Nathaniel Luz: The Need For Digital And Internet Freedom In Africa

We’ve been witnesses to frequent government shutdown of the internet in several parts of Africa in recent years. Earlier this year, it was Cameroon, and just recently, Ethiopia. It is however necessary to remind one another as well as relevant authorities that Internet Freedom is a fundamental human right, and should not be hindered or denied for any reason whatsoever.

One major benefit of the internet is decentralization. The social media has decentralized communication and made communicating across the globe much easier, cheaper and quality. The internet has increased opportu­nities to create, obtain and share knowledge globally at such an amazing speed, propelling innovation and development and helping many young entrepreneurs to market and trade across conventional barriers. Several shifts in power that have been recorded across the globe are tightly connected to increased internet access.

Freedom of expression is non-negotiable in a democratic society. The Dalberg report on the Economic Impact of Internet Openness states that: “The Internet makes education more accessible, opening up opportunities for distance learning (which in most cases is free).” Today, thousands of libraries, training programs, and open university courses are available online to millions of users across the globe. Resources like the Khan Academy – a non-profit website that offers high-quality educational videos and comprehensive learning programs for free to anyone anywhere in the world – have emerged as powerful Internet tools that are changing the way students learn and interact. Khan Academy videos are hosted on YouTube, which has enabled the organization to grow rapidly. But access to YouTube has been blocked at various times in many countries, preventing users from accessing these educational videos. Moreover, in places where citizens do not have access to the Internet at all—likely the places where free educational resources are most needed—or where speeds are too slow, people cannot take advantage of educational resources like the Khan Academy.

The free arena for the ex­change of ideas that the internet allows poses threats to several governments all over the world, and as a result, serious efforts are being made to re­strict people’s freedom on the internet freedom through censoring, websites blocking, and sometimes total internet shutdowns.

The shutdown and restoration of the internet at the government’s will in any country, causes a direct harm to business transactions, and is also a clampdown on the rights of internet users. It will drain a lot of money from the economy, besides undermining citizens’ rights to impart and seek information. Restrictions on the Internet can also have a chilling effect on investment, making a country less attractive to foreign investors.

The internet is an indispensable tool for promoting social justice and political liberty, used by citizens worldwide to fight for their rights, demand accountability, and amplify marginalized voices. While WhatsApp has also served as an important tool enabling organized civic activism, giving space for political activists and citizen journalists through private encrypted WhatsApp groups to share community information and strategies to influence local government decisions, several individuals were arrested in Zimbabwe in 2016, for online activities, particularly for WhatsApp messages that criticized aging President Mugabe. The Angolan constitution provides for freedom of expression and the press, though in practice, the authorities routinely flout these rights. New legislation passed in August 2016 empowers the government with the ability to control social media and penalize online speech. The examples above, from the Freedom On The Net Report, are just two of the several instances of harassment and intimidation of internet users by governments in Africa, meanwhile the continent is still the least connected on the planet.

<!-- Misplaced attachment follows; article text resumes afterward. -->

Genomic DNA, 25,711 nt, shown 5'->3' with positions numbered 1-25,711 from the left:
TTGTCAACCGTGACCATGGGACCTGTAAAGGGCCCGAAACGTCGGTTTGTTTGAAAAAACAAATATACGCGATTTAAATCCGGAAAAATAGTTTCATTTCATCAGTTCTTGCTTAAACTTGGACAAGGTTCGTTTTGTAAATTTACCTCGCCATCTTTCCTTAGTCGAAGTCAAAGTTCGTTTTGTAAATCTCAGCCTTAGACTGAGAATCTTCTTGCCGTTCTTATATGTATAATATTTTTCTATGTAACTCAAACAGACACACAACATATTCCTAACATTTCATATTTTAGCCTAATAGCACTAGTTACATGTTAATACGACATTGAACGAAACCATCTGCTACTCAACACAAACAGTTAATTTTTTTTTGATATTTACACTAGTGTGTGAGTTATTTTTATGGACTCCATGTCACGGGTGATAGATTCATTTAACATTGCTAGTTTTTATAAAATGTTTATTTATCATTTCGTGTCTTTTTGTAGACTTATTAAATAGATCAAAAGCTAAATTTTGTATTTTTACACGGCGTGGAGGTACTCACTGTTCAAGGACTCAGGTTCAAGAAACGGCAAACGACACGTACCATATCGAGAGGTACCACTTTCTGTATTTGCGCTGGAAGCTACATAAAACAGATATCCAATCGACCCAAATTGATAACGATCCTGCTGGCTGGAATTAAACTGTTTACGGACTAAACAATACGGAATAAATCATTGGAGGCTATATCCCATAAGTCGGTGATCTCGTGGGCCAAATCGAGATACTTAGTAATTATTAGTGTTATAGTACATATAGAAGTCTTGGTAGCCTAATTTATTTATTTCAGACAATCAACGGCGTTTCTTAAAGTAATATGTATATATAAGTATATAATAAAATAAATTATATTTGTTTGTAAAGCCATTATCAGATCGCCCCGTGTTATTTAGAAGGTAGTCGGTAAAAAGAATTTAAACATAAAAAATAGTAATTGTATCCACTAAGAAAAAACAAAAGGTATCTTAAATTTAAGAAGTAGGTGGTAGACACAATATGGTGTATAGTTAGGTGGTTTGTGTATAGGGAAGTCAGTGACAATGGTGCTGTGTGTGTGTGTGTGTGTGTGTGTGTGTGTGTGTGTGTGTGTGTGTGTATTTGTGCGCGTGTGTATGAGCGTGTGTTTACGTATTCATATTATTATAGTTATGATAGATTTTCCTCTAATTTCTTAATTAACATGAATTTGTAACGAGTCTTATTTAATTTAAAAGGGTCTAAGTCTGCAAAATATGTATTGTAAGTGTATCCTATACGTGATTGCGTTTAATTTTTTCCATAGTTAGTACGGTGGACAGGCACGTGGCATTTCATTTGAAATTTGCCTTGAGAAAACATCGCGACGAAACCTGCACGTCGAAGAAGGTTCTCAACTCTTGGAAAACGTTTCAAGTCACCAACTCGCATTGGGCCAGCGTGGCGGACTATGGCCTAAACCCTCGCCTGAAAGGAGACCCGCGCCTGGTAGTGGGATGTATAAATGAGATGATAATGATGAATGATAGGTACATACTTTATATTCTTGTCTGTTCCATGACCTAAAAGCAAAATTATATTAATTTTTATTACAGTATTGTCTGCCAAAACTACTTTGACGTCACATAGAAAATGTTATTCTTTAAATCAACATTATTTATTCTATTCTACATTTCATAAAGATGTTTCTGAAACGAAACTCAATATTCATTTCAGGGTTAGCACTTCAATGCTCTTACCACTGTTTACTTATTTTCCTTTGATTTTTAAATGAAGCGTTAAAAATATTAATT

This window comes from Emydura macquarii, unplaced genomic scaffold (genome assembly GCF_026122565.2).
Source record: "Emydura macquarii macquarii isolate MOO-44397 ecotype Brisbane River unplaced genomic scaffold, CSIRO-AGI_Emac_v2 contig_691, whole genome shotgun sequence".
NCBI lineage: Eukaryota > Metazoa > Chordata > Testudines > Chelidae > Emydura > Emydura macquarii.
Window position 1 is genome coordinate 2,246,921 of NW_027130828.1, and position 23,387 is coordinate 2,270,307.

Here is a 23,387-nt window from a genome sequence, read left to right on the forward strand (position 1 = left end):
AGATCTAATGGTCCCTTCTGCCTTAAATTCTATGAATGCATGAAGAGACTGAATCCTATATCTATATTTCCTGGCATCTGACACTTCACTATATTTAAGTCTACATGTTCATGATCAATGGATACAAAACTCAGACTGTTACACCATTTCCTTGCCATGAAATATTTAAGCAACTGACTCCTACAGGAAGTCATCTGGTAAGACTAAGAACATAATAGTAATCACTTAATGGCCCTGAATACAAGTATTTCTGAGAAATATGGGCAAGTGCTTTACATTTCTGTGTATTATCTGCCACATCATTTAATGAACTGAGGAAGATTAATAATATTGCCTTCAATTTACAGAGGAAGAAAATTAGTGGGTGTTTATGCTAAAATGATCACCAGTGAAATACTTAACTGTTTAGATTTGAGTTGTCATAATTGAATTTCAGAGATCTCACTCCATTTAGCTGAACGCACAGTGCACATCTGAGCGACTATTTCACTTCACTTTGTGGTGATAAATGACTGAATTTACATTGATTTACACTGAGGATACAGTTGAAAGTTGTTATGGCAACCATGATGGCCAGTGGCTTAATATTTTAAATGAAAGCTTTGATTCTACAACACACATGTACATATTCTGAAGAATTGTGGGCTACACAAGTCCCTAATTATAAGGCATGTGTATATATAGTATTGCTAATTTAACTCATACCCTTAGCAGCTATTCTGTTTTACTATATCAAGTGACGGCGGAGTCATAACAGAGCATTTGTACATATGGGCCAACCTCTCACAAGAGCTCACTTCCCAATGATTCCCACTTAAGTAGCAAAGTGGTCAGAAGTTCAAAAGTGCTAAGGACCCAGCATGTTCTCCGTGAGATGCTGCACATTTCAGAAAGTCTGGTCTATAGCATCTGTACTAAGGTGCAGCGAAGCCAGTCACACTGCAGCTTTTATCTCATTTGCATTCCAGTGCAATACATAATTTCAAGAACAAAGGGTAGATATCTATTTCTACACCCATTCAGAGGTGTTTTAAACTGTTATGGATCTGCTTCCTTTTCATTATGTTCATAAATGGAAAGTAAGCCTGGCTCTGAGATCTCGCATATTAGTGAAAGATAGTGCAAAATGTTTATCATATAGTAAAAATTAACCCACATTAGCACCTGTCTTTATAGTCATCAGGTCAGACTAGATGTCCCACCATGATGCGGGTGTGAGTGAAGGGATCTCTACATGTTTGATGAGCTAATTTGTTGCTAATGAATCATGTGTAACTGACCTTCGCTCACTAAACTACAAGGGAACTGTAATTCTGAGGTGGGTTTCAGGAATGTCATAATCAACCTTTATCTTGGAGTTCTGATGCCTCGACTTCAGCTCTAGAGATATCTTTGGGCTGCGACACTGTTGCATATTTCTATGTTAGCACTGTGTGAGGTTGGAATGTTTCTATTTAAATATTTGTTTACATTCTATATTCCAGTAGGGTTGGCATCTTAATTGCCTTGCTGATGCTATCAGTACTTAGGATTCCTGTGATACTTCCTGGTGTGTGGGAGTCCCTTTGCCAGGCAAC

Are these governments aware of the losses made daily and the frustrations that arise from such actions of theirs?

Individuals, Civil societies and Governments should adopt the African Declaration on Internet Rights and Freedoms, to ensure that the Internet is safe and secure for individuals to engage, and from which they can create and consume content and applications for their social, economic and civic empowerment.

Civil societies should intensify resistance to internet shutdowns by oppressive and authoritarian governments. One major method is the propagation of circumvention tools citizens can take advantage of when such cases arise.

According the Digital Rights in Africa Report 2016 by Paradigm Initiative, “Africa is already behind on many development indices but the internet presents perhaps a chance to bridge many of those gaps through the access it grants to life changing information, communications, education, opportunities, and its role in the development of the political space. Those who constrain Internet freedoms should be seen as adversaries of development – something Africa needs in a hurry.”

Free­dom of expression today is greater online than offline in most countries. It is therefore important that we mobilize against individuals and institutions that seek to reduce or take away this fundamental right, thereby preventing people from several opportunities. Digital freedom is highly essential, and as other liberties, should be upheld and protected as we work towards a free society devoid of government interference in people’s lives.

Nathaniel Luz is a Local Coordinator at ASFL and he is passionate about digital & internet freedom. You can connect with him via, or on twitter @Nathaniel_Luz.